25/09/2014 12:51 BST | Updated 13/12/2014 05:59 GMT

How Do You Solve a Problem Like Commuting?

Yesterday evening, while propping up the bar at my local, I told my good friend and fellow Internet word-wizard Gwyneth Paltrow I was writing a blog about the horrors of commuting. Gwyneth rolled her eyes so hard I feared they'd dislocate, and declared that if people found commuting unpleasant, why didn't they just not commute. God! And then she asked me what commuting actually was. I explained that for Londoners, it was a cramped, sweaty experience in an enclosed space with other cramped, sweaty individuals.

"Oh!" said Gwynnie, laughing expensively, "you mean bikram yoga!" I chuckled at her unique worldview and sipped my real ale, and then we ordered the gluten-free scampi fries and compared thetan levels.

And then I woke up. I was on the Central line, sleep-dribble bubbling from my gaping maw. Again.

I hate commuting. Don't we all! Eh? However, I don't hate the act of travelling from one place to another. I can read a book (retro), I can obsessively play games on my phone, I can snack on stuff I've found in my handbag. If you were doing that at home, with some kind of expensive gloop on your face or feet, that would be classified as 'precious me time'. It'd appear in chocolate adverts, it'd be sold to mums as an expensive pamper package, you'd have hen parties handing over fists of cash to do it as a group. So if that's the case, why do we hate commuting?

Because: strangers.

And lots of them. Getting right up in your grill.

I have a friend who shall remain nameless for legal reasons (let's call him Lindsay Sharman) who had his foot trod on while standing in a tube carriage by a besuited man during morning rush hour. Happens all the time. But this man, the one who had inflicted the pain, then proceeded to tut because of the inconvenience of Lindsay's foot being where he had intended his foot to be. "Tut tut," he tutted, shooting Lindsay a hostile look. In an adrenalised instant, Lindsay saw red and grabbed this man by the lapels before the domesticated part of his brain could interfere.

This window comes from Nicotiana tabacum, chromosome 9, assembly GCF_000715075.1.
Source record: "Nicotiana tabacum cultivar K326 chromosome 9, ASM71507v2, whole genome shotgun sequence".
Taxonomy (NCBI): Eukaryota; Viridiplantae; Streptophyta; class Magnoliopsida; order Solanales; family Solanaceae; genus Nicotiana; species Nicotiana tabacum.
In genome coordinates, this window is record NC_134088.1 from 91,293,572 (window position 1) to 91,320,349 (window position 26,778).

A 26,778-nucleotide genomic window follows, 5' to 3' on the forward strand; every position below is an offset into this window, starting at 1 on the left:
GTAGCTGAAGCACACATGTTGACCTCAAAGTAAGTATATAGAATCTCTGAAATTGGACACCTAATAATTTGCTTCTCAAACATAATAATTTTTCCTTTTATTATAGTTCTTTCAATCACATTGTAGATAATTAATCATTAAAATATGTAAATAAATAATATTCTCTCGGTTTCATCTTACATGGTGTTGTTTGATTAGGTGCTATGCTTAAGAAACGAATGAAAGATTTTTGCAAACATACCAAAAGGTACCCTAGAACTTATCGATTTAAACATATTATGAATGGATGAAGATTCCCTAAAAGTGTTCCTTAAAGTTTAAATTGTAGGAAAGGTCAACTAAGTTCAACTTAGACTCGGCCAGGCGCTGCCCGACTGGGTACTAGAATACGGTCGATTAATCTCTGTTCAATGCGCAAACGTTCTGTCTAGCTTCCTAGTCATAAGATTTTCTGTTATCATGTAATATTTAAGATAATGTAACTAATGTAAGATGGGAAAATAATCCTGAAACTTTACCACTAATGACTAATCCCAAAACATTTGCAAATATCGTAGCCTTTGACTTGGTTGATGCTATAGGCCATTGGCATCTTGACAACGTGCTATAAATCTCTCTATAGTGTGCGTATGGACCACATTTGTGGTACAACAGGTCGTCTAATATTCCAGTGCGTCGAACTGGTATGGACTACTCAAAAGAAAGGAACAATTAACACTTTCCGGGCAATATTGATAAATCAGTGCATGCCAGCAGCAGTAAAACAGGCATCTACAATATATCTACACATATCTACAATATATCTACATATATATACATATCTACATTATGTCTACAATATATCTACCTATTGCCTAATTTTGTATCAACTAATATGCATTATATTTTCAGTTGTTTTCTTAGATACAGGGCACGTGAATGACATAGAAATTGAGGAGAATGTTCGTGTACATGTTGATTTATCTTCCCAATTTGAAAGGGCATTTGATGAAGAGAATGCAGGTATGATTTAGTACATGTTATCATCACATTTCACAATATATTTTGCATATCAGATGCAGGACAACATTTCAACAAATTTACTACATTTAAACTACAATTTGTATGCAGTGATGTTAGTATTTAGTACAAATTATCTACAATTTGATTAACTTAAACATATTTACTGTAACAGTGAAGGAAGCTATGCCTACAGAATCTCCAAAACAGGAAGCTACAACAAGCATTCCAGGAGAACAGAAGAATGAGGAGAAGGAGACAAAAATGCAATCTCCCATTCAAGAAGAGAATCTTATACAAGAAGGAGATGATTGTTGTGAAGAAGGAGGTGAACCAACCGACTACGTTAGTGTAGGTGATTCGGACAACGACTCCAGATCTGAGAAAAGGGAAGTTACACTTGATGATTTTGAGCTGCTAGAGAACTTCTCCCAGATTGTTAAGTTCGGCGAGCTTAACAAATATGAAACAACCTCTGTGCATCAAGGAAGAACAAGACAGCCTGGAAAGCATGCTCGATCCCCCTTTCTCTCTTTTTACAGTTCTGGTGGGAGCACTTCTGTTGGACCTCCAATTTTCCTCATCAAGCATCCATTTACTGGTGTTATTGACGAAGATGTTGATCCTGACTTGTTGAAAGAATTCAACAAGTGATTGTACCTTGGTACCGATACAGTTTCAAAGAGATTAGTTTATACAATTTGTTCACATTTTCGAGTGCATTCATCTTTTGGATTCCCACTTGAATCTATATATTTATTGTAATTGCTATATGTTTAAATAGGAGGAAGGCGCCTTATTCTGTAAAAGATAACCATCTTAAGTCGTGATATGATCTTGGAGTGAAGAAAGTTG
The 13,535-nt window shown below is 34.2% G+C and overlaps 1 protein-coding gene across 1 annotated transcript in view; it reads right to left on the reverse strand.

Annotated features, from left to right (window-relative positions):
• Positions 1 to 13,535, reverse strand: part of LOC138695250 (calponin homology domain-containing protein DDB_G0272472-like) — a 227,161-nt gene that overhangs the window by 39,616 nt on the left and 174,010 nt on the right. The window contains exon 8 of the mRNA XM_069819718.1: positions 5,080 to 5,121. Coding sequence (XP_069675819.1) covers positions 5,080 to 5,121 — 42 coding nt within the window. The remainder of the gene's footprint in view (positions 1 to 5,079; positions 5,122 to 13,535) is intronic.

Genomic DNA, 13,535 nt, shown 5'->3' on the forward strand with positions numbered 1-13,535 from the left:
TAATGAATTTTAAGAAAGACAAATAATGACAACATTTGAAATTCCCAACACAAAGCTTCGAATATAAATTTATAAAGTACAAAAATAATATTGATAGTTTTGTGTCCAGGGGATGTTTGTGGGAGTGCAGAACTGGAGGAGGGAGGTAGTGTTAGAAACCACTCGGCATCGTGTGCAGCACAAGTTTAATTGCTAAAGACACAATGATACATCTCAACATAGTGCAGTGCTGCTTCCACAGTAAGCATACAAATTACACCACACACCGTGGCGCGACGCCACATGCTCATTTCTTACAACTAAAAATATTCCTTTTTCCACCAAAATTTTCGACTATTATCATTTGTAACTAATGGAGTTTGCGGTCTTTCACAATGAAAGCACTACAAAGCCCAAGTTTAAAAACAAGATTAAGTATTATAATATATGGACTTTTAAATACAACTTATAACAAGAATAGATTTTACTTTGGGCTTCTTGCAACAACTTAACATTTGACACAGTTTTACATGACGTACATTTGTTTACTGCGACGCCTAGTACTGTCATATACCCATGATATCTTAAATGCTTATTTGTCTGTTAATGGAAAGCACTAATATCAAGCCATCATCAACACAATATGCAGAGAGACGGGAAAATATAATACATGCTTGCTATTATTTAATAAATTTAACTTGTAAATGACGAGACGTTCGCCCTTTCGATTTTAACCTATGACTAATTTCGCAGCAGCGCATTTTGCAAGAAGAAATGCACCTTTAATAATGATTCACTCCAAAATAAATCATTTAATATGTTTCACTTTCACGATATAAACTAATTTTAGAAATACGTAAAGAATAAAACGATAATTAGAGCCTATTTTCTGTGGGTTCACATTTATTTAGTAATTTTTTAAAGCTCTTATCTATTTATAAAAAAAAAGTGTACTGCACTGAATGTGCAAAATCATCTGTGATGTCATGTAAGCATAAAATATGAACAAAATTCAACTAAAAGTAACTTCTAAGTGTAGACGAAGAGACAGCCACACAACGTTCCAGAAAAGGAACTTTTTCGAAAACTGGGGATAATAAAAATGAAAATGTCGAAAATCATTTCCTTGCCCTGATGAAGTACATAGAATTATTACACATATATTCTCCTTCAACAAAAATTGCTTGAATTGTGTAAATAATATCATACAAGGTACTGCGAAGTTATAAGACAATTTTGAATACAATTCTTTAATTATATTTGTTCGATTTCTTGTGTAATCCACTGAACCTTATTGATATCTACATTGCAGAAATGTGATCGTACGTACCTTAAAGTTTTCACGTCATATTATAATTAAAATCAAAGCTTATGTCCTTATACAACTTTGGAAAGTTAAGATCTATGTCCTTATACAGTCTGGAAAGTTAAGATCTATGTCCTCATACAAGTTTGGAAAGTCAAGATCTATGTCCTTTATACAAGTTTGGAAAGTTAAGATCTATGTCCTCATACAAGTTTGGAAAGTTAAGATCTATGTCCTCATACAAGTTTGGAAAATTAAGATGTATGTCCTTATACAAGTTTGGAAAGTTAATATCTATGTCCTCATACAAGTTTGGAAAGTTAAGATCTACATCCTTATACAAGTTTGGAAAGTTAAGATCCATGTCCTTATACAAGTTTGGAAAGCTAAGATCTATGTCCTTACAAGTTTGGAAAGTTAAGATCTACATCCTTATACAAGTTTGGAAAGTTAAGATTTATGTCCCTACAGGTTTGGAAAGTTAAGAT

"WHAT WAS THAT?" Lindsay bellowed, "YOU just stood on MY foot, and you're TUTTING AT ME?!?"

The surrounding throng reacted by studying their phones or gazing blankly into the middle distance. This man would find no help here. Satisfyingly, he stuttered his apologies and spent the rest of the trip staring intently at his own elbow.

Now, Lindsay is not a violent person, but he carried that rage with him for the rest of the day, and was probably a bit of a idiot to his work mates as a result. His workmates, annoyed and upset by his behaviour, then went home and were probably idiots to their partners and children. Those partners and children would then, in turn, be idiots to blah blah blah.

And that's why the world is going to pot.

But I'm not a fan of complaining just for complaining's sake. So, let's solve this. If strangers are at the root of the problem, would it help if everyone were friendlier? Would it help if there were orderly queues at each tube door entrance, and everyone was required to say hello to the people immediately to their left and right, and to enquire after their day? Would it help if the people standing, crushed against each other, smiled and made eye contact with their fellow travellers, and exchanged a few uplifting words that they'd gleaned from Internet philosophy memes? Perhaps a blitz-style singalong would boost spirits?

Of course it wouldn't. Sounds bloody awful.

So the main problem is clearly the physical (rather than emotional) distance between each stranger. It's just a fact that there are too many people on the tube, creating a meatloaf of angry city workers. Too many bodies, pressed unwillingly against each other. There's just too many people in the world, I hear you shout! The only way commuting would be less hideous is if there were less people! So what do we do? Surely you're not going to suggest a euthanasia programme to thin the herd? Surely that's not the logical, and only, conclusion to this?

Of course it isn't. Are you some sort of maniac?

Here's my solution, and it's actually very sensible (compared to what I've written so far.) We need to rearrange working hours. That's all.

We need to rearrange the schedules of all the financial institutions, the shops, the offices, the schools, the factories around the world. They need to be open 24 hours a day. People who like to get up with the birds can take early shifts, and the night owls who can barely function until midday, won't have to function until midday. Those with anti-social hours could get paid a bit more, but they wouldn't be lonely or inconvenienced because the world would still be operating. This would instantly double the size of the workforce: jobs would be created, production would increase, the economy would recover. And there would be less people getting on trains and tubes all at the same time.

Genius. Tell me I'm not a genius.

So all we have to do is work together to create this change. Which is the problem, of course. The only thing that humans hate more than a terrible situation, is the hassle involved in trying to change that terrible situation. I say this as someone who peed and pooed in pitch darkness for several months because the toilet ceiling was, like, way high, and I'd have to purchase a step ladder to change the damn bulb.

But it's a nice thought, eh?